Finally, regardless of which quadrant you instinctively orient from, one of the greatest benefits of ICC’s Integral Coaching approach, whether you are a professional coach or a client, is that it really helps you become much more competent in all four quadrants at once—helping you to recognize your own orientation, to make subject into object, and to ultimately include and transcend that orientation so that you are no longer limited by your own biases and blind-spots, until you begin to experience more fullness, more freedom, and more of your own hidden potential than you ever thought possible. And that’s only one lens. Once the Four Quadrants Lens is used as part of an elegant AQAL Constellation, transformational growth is not only possible, it becomes sustainable, expansive, and far-reaching, impacting all aspects of your life.

Integral Coaching is a truly extraordinary vehicle for your ongoing growth and development. It provides developmental traction for your own personal path, regardless of the direction it may be leading you. It’s a new year. It just might be time to undertake your next profound path of development by working with a Certified Integral Coach or contacting Integral Coaching Canada to become one.

Although there are several other coaching approaches that call themselves “Integral”, ICC’s Coaching method is the very first coaching methodology we’ve ever seen that explicitly honors and includes the full spectrum of human development—which is to say that it is the very first coaching program that fully honors and includes all of you: all of your strengths, all of your weaknesses, all of your shadows, all of your experiences, and all of your untapped potentials.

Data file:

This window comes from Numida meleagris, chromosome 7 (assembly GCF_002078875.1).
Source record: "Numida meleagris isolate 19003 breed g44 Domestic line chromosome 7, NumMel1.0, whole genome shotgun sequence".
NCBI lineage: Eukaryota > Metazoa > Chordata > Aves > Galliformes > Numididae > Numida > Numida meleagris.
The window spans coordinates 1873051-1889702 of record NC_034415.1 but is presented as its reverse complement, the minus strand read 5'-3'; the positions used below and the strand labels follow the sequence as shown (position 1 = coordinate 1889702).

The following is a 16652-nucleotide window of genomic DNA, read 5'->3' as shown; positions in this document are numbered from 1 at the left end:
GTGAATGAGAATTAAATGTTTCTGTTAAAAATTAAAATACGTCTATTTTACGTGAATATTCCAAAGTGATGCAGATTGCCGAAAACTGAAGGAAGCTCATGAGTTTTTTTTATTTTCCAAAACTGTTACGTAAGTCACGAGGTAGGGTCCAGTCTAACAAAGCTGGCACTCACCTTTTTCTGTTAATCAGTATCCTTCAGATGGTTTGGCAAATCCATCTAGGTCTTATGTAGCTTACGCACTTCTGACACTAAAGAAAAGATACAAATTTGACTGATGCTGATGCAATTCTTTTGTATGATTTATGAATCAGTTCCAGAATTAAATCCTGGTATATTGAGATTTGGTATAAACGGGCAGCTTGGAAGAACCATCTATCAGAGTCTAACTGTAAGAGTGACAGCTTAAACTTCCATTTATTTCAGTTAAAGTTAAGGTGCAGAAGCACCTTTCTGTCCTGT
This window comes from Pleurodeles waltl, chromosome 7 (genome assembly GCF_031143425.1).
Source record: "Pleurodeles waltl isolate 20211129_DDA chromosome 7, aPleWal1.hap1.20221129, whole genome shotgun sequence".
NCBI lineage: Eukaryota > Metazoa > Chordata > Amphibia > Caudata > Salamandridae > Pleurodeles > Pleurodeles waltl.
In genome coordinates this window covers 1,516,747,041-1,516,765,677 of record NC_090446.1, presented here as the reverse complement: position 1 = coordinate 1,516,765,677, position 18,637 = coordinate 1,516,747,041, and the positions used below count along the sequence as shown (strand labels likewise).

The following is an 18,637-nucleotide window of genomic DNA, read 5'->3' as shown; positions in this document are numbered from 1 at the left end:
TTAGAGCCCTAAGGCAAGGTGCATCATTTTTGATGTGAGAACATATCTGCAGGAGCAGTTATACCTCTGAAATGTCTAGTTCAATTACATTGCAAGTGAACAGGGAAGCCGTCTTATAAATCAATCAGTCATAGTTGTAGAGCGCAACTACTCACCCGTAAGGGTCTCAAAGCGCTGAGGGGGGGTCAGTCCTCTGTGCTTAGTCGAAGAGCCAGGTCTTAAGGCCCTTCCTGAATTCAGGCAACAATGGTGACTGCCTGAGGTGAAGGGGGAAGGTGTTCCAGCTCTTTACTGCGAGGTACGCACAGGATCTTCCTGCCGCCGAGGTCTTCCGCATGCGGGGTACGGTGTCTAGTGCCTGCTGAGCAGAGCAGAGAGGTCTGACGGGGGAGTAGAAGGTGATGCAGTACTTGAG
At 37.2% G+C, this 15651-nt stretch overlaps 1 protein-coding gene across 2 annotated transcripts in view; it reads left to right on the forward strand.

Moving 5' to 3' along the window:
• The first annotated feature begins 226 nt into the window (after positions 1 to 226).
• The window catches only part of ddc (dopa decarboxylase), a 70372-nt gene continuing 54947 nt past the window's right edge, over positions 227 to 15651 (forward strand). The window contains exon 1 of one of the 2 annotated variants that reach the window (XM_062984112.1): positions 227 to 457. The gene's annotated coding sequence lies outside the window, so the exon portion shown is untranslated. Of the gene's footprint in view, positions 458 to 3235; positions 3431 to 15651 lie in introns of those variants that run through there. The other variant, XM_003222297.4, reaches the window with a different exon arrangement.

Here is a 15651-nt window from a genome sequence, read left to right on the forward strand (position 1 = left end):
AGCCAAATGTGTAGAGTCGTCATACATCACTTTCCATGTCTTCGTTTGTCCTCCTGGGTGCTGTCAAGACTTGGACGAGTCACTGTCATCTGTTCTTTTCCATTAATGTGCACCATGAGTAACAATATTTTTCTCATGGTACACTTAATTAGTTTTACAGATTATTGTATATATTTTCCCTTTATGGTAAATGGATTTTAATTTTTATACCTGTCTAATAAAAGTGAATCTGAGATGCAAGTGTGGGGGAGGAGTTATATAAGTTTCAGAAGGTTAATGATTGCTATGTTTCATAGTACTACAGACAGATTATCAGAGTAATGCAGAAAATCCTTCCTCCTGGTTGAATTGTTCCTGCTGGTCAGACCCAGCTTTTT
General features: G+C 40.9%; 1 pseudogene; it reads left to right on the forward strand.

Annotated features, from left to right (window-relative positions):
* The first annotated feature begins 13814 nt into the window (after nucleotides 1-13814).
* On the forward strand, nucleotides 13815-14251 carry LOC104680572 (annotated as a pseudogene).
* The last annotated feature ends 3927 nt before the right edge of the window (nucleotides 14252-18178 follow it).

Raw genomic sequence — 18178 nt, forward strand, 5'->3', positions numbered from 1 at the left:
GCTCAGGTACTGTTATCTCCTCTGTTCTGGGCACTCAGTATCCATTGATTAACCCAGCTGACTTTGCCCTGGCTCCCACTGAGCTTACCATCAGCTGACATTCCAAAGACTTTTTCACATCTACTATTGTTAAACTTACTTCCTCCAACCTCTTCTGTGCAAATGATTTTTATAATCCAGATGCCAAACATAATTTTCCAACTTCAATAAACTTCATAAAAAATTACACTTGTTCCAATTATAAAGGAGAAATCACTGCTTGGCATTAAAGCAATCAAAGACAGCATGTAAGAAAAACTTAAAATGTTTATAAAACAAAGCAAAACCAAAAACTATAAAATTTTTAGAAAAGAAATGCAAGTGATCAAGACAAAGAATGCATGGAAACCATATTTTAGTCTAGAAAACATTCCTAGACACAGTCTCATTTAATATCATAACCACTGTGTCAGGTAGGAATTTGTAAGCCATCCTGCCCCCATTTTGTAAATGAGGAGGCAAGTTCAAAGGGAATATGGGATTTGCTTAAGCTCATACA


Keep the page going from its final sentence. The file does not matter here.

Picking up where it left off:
Written by Corey deVos

Joanne Hunt

About Joanne Hunt

Joanne is the Co-Founder of Integral Coaching Canada. She is a lead instructor for Integral Coaching Canada's advanced programs, and students describe her as an expert coach, a playful human being and a passionate, skilled teacher. Rooted in her own commitment to living with personal integrity and authenticity, Joanne brings this dedication to how she teaches, how she guides faculty and how she coaches clients.

Laura Divine

About Laura Divine

Laura has been practicing in the field of coaching for over twenty years and she brings extensive leadership and business management experience to her ability to directly apply Integral Coaching® in complex settings. While living in her hometown of San Francisco, Laura spent fifteen years in the telecommunications industry accumulating comprehensive executive experience in leadership, business effectiveness, change management, total quality systems, strategic planning, and coaching implementation within large scale systems.

Ken Wilber

About Ken Wilber

Ken Wilber is a preeminent scholar of the Integral stage of human development. He is an internationally acknowledged leader, founder of Integral Institute, and co-founder of Integral Life. Ken is the originator of arguably the first truly comprehensive or integrative world philosophy, aptly named “Integral Theory”.


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    A really insightful conversation which helped me to grasp the integral coaching approach.
    Ken cites passages from which seems to be a book or a publication by Joanne Hunt and Laura Divine. Does anyone know by chance which publication that is he reads from?

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    Hi Benjamin Werner. The publication I think Ken was citing passages from is Journal of Integral Theory and Practice, Spring 2009 issue about Integral Coaching. (Volume 4, Number 1, usually written as 4(1)). There are 6 articles in it all about Integral Coaching.